Exclusive—Jim Bridenstine Stands Up for Oklahoma: No Need to Cede Negotiating Authority to Obama

AP Photo/Sue Ogrocki
AP Photo/Sue Ogrocki

Following Thursday evening’s near-defeat of Obamatrade on a rule vote, Rep. Jim Bridenstine (R-OK) told Breitbart News exclusively that what had just happened was extraordinarily significant.

“A lot of people in the media don’t understand the rule vote… it was kind of a big deal,” he said. “This was a very unique rule where we have a bill that came from the Senate, and the bill that came from the Senate has no opportunity to pass the House of Representatives—it just can’t pass.”

Bridenstine explained that the reason the Senate’s bill can’t pass in the House is because it has Trade Adjustment Authority, which is over 2 billion dollars of welfare for people who lose their jobs when President Obama’s Trans Pacific Partnership (TPP) deal is passed.

Part of this was financed with Medicare cuts in the Senate bill, but House leadership wheeled and dealed to get Democrat votes, selling out Republicans’s campaign issue in 2016.

“There was another provision today that passed that actually changed that because the Democrats didn’t want that to come from Medicare, so they changed that to now they’re going to change the way they collect taxes… and I really didn’t understand how they were planning to do that, and it came about at the last minute,” Bridenstine explained. “The Democrats that were upset about the sequester on Medicare in order to pay for Trade Adjustment Authority…they were able to get the Republicans to change the revenue—so now the revenue comes from some better way of collecting taxes.”

The fact that now the way TAA is being financed comes from small business taxes, “is the ultimate betrayal,” according to Rick Manning, President of Americans for Limited Government.

“Republican leadership is so desperate to get Democratic votes for fast track, that they tricked 209 Republicans to vote for a small business tax increase,” Manning said.

“That’s one of the reasons I voted against the rule is because a lot of things are not being communicated,” Bridenstine added. He explained:

There’s a lot of things that are being rushed—there’s a lot of things that are not being communicated—and at the end, the rule, it creates three separate questions. So the bill that came from the Senate is going to be divided into three separate questions and each question is going to get a different coalition to pass it, but ultimately once each section passes, it all becomes the one bill again—and they claim that it passed even through the actual bill that came from the Senate never would have passed.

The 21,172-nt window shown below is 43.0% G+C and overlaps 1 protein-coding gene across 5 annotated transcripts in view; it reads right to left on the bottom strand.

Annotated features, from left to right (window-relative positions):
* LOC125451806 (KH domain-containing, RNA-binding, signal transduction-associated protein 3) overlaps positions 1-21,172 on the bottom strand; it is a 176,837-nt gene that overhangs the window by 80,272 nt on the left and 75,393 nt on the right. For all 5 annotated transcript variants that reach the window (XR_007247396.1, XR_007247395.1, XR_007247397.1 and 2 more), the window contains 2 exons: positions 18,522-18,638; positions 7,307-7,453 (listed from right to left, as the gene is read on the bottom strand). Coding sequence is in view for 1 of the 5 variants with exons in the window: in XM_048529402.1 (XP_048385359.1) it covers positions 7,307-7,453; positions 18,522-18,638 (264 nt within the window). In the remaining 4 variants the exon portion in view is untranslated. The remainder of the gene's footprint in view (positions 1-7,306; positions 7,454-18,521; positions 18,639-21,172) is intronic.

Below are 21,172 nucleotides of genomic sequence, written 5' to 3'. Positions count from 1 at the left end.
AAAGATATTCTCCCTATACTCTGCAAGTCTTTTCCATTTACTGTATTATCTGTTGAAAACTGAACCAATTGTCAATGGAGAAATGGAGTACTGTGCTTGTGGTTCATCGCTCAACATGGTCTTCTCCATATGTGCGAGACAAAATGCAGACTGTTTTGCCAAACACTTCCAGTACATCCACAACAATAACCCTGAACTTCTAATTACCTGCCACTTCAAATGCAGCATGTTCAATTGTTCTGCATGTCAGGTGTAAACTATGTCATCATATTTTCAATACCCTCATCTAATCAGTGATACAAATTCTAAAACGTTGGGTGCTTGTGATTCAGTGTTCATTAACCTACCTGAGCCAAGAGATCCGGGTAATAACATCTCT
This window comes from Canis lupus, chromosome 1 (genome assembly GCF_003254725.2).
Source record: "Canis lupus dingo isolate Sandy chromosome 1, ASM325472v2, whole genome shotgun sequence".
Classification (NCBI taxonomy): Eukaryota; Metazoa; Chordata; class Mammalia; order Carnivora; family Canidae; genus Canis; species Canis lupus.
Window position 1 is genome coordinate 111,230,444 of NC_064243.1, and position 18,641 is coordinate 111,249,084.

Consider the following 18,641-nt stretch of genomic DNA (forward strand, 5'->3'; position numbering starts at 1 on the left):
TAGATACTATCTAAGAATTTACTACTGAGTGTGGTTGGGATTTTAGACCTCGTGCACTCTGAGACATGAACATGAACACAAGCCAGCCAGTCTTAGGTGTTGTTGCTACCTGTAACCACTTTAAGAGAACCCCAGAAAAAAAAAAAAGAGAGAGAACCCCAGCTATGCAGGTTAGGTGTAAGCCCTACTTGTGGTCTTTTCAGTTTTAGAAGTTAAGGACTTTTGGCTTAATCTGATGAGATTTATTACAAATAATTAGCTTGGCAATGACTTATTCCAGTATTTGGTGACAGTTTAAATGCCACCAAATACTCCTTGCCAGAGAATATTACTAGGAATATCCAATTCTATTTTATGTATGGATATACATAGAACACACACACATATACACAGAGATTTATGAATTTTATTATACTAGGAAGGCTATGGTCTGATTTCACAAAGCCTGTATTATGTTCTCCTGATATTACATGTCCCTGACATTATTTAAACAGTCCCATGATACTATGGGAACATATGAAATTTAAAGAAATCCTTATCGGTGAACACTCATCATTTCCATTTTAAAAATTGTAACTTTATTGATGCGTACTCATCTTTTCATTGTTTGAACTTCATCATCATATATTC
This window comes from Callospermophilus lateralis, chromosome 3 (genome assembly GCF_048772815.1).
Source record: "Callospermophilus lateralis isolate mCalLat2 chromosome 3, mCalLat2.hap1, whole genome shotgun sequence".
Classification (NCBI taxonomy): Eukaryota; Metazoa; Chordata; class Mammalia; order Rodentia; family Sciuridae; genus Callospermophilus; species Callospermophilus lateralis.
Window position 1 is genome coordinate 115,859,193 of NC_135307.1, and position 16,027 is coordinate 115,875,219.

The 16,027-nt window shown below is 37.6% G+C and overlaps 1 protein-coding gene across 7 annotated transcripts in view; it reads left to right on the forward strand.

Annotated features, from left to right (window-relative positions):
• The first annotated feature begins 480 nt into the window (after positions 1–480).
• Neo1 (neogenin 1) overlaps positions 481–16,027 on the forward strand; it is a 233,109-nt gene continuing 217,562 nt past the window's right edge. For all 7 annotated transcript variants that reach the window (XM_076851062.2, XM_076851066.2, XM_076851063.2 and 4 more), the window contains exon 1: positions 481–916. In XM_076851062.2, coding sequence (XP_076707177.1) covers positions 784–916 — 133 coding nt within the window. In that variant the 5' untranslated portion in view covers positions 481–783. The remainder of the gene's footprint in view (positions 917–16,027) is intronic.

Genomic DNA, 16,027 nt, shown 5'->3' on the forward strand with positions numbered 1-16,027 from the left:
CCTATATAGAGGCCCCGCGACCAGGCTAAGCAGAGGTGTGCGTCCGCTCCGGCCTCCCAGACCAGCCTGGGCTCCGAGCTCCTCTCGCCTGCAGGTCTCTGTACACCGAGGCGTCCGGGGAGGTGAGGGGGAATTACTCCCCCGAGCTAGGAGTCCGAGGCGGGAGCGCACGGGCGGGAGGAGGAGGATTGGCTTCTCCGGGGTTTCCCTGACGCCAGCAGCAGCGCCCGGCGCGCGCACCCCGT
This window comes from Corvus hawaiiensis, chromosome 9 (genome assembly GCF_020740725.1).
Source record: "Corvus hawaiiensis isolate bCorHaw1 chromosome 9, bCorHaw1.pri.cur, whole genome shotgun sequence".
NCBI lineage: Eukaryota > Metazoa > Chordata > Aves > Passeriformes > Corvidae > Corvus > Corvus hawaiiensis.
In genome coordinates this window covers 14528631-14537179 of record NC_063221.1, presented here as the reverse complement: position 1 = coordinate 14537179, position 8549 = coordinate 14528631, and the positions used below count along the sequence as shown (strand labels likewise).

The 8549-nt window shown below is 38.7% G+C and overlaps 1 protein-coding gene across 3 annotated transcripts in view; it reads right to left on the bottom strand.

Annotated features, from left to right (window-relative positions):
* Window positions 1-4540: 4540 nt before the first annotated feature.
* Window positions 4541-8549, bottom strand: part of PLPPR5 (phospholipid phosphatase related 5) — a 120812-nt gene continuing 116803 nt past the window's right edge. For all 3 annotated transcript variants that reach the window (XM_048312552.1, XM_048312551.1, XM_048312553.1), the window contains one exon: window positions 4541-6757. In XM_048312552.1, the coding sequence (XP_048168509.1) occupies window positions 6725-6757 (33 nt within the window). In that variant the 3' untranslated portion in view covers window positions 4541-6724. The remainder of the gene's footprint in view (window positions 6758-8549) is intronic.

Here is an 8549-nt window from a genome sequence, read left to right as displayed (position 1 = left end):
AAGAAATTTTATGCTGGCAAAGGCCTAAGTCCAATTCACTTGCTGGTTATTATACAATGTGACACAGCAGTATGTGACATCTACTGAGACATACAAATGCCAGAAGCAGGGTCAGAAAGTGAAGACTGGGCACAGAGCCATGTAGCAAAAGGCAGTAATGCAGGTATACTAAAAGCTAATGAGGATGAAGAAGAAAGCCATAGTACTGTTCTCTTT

Breitbart News asked the Congressman about the transparency issue, which both Republicans and Democrats have raised, as President Bush had released his trade deal prior to requesting fast-track authority from Congress. Bridenstine also laid out how, unlike what some in the GOP establishment are saying, fast-track would cede congressional authority to the executive branch—not empower Congress.

“As far as the challenge to the confidentiality of the agreement—you know, what I would tell you and I think I understand that because they are trying to negotiate something, but at the same time people have an expectation that the information will be public and they want it to be public before we take a vote where we have no ability to amend or filibuster—so I think that’s a challenge,” Bridenstine said. “We’re about to take a vote that’s going to limit our ability to amend or filibuster and the public hasn’t seen what eventually it is that we might want to amend or filibuster—and I think it is unfair to the constituents that we’re being asked to vote on a bill that’s going to change on the way we represent them, but they haven’t yet seen what it is we’re representing them on.”

Bridenstine said the major issue he thinks is important in why the House of Representatives should vote “no” Friday and not grant Obama fast-track authority under the TPA is that “Every time this president negotiates with a foreign government—it ends up being a bad deal.”

Bridenstine went on to list three examples of Obama’s poor negotiations:

We saw that with—he met with Medvedev over in eastern Europe regarding the missile defense shield and he said “wait until after my next election, I’ll have the flexibility to bring down the missile defense shield,” and then what did we do? We reelected him—and then he brought down the missile defense shield.

We saw that with his negotiations with China on environmental concerns where he constricts—he unilaterally constricts our own economy to benefit the environment even though the Chinese don’t have to make any restrictions until the year 2030. Here’s another example of a good deal for them and a bad deal for us.

And if you look at what’s happening right now in Iran, where we’re going to enable Iran to have an industrial nuclear capability and in return the president is considering paying them through relief of sanctions to agree—it’s just they get everything and we get nothing. They get an industrial nuclear capability and we’re going to release sanctions—what do we get from the deal?”

“The American people have lost trust in the ability of this president to negotiate a good deal in our favor,” he concluded.

Bridenstine said it’s time for Republicans in the House to stand up and not give the president any more authority to negotiate any more bad deals for the American people.

“I can tell you—I’m going to be voting against giving this president anymore authority to negotiate bad deals.”


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